October 2, 2015
The Great Lakes Bay Youth Leadership Institute will welcome 96 new high school participants during the program’s 2015-16 orientation session Friday, Oct. 2, from 8 a.m. to 1:30 p.m. on SVSU’s campus.
Organizers also plan to introduce an emphasis on STEM (science, technology, engineering and math) fields during this year’s program by inviting guest speakers from the region’s STEM-based employers.
Mamie T. Thorns, the program’s coordinator, said the regional — and nation-wide — need for STEM employees prompted the new initiative.
“Because that’s a great concern in the region, we wanted to make sure we’re in line with those regional goals,” said Thorns, SVSU’s special assistant to the president for Diversity Programs.
This year’s participants will work with several regional nonprofit organizations as part of the Great Lakes Bay Youth Leadership Institute.
As part of a service learning project, students will team up with Saginaw-based Hidden Harvest, an organization that supplies food to soup kitchens, food pantries and shelters. Great Lakes Bay Youth Leadership Institute participants will help collect food for Hidden Harvest.
The program also will partner with Saginaw-based First Ward Community Center, which offers various services to the Saginaw community; Tri-City Links Inc., a volunteerservice organization for women; and the National Organization for the Professional Advancement of Black Chemists and Chemical Engineers, a Dow Chemical Co.-sponsored organization that works with local school officials to create engaging STEM opportunities for youths.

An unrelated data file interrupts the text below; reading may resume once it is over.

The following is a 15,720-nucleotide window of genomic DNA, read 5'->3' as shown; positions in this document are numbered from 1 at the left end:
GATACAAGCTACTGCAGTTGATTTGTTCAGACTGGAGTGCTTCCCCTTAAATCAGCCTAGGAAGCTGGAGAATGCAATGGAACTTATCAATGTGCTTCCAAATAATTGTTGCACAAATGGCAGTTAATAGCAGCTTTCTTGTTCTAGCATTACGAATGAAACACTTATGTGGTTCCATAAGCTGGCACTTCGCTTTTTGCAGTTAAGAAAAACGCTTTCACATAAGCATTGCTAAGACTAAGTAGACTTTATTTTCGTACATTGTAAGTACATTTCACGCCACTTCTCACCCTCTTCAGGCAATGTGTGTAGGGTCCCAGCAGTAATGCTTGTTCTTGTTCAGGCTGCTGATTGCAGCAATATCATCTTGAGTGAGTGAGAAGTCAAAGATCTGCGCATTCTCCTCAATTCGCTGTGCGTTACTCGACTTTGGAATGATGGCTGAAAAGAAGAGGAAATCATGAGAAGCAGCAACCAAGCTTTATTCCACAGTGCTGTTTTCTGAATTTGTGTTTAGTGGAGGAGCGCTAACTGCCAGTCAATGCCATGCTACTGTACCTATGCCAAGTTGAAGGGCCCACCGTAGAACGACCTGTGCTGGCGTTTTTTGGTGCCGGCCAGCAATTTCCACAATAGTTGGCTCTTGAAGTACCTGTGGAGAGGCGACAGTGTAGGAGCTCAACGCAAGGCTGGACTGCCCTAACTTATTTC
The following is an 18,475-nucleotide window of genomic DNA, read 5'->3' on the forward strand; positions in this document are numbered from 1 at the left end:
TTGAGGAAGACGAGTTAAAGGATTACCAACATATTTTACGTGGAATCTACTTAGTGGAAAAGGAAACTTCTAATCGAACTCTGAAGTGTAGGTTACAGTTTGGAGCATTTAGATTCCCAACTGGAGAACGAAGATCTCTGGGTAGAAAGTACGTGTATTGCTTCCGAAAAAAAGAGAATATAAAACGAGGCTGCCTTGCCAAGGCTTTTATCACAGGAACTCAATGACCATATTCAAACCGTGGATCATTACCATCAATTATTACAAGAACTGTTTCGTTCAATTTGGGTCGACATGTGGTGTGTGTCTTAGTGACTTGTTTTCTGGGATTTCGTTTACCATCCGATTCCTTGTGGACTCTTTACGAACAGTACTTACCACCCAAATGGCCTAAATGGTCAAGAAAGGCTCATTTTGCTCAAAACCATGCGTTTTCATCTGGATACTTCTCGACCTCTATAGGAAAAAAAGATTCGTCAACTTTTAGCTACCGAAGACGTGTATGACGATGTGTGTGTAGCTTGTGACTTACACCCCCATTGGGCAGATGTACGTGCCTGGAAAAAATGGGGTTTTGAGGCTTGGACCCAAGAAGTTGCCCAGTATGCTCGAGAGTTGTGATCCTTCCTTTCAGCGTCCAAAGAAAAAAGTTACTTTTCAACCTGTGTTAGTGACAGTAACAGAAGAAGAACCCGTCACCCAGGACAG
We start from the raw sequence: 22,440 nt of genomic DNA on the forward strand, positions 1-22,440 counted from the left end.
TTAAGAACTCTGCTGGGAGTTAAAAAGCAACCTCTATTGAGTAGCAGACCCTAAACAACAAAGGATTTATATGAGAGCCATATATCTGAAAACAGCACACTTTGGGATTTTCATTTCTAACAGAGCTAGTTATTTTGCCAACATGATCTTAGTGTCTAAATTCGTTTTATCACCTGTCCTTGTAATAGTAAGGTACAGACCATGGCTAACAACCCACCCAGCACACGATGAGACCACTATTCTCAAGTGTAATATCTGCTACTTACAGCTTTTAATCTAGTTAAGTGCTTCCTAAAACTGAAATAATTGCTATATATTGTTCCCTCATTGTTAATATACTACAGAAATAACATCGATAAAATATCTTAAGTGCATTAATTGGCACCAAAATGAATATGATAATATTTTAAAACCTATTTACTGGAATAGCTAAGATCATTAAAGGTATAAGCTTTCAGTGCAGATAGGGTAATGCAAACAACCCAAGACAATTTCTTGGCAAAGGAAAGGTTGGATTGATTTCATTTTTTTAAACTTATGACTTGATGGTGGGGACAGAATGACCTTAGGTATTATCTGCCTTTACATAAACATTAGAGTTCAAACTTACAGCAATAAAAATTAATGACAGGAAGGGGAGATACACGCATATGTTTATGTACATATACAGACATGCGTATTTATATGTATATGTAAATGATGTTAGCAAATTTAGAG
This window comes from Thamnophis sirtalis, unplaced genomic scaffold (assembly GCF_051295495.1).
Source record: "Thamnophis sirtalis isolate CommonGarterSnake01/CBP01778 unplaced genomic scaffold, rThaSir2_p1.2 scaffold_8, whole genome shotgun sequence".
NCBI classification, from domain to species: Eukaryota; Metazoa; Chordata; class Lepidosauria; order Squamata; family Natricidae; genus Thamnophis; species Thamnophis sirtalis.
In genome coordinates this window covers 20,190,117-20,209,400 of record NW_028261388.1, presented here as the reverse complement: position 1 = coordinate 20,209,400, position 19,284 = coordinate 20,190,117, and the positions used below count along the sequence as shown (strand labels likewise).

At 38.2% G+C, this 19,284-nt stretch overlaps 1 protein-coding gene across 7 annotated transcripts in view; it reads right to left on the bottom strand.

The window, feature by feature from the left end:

This group of Great Lakes Bay Youth Leadership Institute participants will receive leadership development throughout the fall and winter. A recognition dinner and celebration will cap off the program in April.
Thorns has served as The Great Lakes Bay Youth Leadership Institute coordinator since its inaugural year.
“I knew the program would have lasting power,” Thorns said.
“What I didn’t realize was the impact it would have on our region. There are students — whether they were high school students or undergraduates — who feel very proud and continue to be proud that they were part of this institute. We have community members asking how they can volunteer for the program.”
In total, 663 high school students have graduated from the program since its inception.